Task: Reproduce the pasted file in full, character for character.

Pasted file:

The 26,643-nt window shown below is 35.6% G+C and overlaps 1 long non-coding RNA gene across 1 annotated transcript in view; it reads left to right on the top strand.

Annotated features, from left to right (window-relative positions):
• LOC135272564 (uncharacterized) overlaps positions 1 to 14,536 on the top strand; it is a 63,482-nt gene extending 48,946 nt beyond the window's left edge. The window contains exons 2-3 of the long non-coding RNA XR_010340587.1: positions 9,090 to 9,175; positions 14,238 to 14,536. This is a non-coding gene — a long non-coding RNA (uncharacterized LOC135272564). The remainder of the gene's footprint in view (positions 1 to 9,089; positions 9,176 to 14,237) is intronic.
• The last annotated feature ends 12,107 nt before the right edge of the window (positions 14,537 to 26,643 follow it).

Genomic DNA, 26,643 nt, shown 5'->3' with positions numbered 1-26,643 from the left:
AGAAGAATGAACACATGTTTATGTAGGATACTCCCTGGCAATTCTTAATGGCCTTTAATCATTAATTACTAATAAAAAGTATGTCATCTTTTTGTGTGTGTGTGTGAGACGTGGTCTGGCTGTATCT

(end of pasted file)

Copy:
The 26,643-nt window shown below is 35.6% G+C and overlaps 1 long non-coding RNA gene across 1 annotated transcript in view; it reads left to right on the top strand.

Annotated features, from left to right (window-relative positions):
• LOC135272564 (uncharacterized) overlaps positions 1 to 14,536 on the top strand; it is a 63,482-nt gene extending 48,946 nt beyond the window's left edge. The window contains exons 2-3 of the long non-coding RNA XR_010340587.1: positions 9,090 to 9,175; positions 14,238 to 14,536. This is a non-coding gene — a long non-coding RNA (uncharacterized LOC135272564). The remainder of the gene's footprint in view (positions 1 to 9,089; positions 9,176 to 14,237) is intronic.
• The last annotated feature ends 12,107 nt before the right edge of the window (positions 14,537 to 26,643 follow it).

Genomic DNA, 26,643 nt, shown 5'->3' with positions numbered 1-26,643 from the left:
AGAAGAATGAACACATGTTTATGTAGGATACTCCCTGGCAATTCTTAATGGCCTTTAATCATTAATTACTAATAAAAAGTATGTCATCTTTTTGTGTGTGTGTGTGAGACGTGGTCTGGCTGTATCT